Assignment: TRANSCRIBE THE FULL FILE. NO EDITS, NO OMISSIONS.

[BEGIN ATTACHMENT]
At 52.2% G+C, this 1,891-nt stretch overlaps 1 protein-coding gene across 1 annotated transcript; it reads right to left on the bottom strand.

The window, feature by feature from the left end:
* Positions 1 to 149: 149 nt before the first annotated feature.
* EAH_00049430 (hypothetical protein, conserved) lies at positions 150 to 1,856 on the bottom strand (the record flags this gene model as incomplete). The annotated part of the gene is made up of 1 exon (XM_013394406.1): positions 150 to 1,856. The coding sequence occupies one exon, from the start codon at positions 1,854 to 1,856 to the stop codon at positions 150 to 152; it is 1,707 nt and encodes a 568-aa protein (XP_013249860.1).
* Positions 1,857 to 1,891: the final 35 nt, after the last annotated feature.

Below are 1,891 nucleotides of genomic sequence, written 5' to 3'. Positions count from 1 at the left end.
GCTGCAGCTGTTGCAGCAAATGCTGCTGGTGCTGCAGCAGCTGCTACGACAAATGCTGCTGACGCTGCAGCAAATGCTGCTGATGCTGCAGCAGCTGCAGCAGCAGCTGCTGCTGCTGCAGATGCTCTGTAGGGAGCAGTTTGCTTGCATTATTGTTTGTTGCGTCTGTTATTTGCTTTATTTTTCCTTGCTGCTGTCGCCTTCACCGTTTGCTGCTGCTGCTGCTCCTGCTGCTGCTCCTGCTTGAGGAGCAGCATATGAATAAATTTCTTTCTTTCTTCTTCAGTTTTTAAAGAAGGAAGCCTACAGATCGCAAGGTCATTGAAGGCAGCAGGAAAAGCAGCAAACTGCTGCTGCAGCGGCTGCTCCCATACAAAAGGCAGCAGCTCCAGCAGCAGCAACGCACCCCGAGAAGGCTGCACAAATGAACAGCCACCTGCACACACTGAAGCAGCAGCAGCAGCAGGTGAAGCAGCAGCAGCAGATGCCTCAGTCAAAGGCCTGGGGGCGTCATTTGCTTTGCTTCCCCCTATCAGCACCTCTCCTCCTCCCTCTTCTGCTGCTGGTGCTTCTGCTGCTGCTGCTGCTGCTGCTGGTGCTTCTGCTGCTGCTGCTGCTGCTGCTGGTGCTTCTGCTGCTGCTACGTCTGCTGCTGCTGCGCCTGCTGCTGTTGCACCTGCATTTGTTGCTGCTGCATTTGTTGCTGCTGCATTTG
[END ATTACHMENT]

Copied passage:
At 52.2% G+C, this 1,891-nt stretch overlaps 1 protein-coding gene across 1 annotated transcript; it reads right to left on the bottom strand.

The window, feature by feature from the left end:
* Positions 1 to 149: 149 nt before the first annotated feature.
* EAH_00049430 (hypothetical protein, conserved) lies at positions 150 to 1,856 on the bottom strand (the record flags this gene model as incomplete). The annotated part of the gene is made up of 1 exon (XM_013394406.1): positions 150 to 1,856. The coding sequence occupies one exon, from the start codon at positions 1,854 to 1,856 to the stop codon at positions 150 to 152; it is 1,707 nt and encodes a 568-aa protein (XP_013249860.1).
* Positions 1,857 to 1,891: the final 35 nt, after the last annotated feature.

Below are 1,891 nucleotides of genomic sequence, written 5' to 3'. Positions count from 1 at the left end.
GCTGCAGCTGTTGCAGCAAATGCTGCTGGTGCTGCAGCAGCTGCTACGACAAATGCTGCTGACGCTGCAGCAAATGCTGCTGATGCTGCAGCAGCTGCAGCAGCAGCTGCTGCTGCTGCAGATGCTCTGTAGGGAGCAGTTTGCTTGCATTATTGTTTGTTGCGTCTGTTATTTGCTTTATTTTTCCTTGCTGCTGTCGCCTTCACCGTTTGCTGCTGCTGCTGCTCCTGCTGCTGCTCCTGCTTGAGGAGCAGCATATGAATAAATTTCTTTCTTTCTTCTTCAGTTTTTAAAGAAGGAAGCCTACAGATCGCAAGGTCATTGAAGGCAGCAGGAAAAGCAGCAAACTGCTGCTGCAGCGGCTGCTCCCATACAAAAGGCAGCAGCTCCAGCAGCAGCAACGCACCCCGAGAAGGCTGCACAAATGAACAGCCACCTGCACACACTGAAGCAGCAGCAGCAGCAGGTGAAGCAGCAGCAGCAGATGCCTCAGTCAAAGGCCTGGGGGCGTCATTTGCTTTGCTTCCCCCTATCAGCACCTCTCCTCCTCCCTCTTCTGCTGCTGGTGCTTCTGCTGCTGCTGCTGCTGCTGCTGGTGCTTCTGCTGCTGCTGCTGCTGCTGCTGGTGCTTCTGCTGCTGCTACGTCTGCTGCTGCTGCGCCTGCTGCTGTTGCACCTGCATTTGTTGCTGCTGCATTTGTTGCTGCTGCATTTG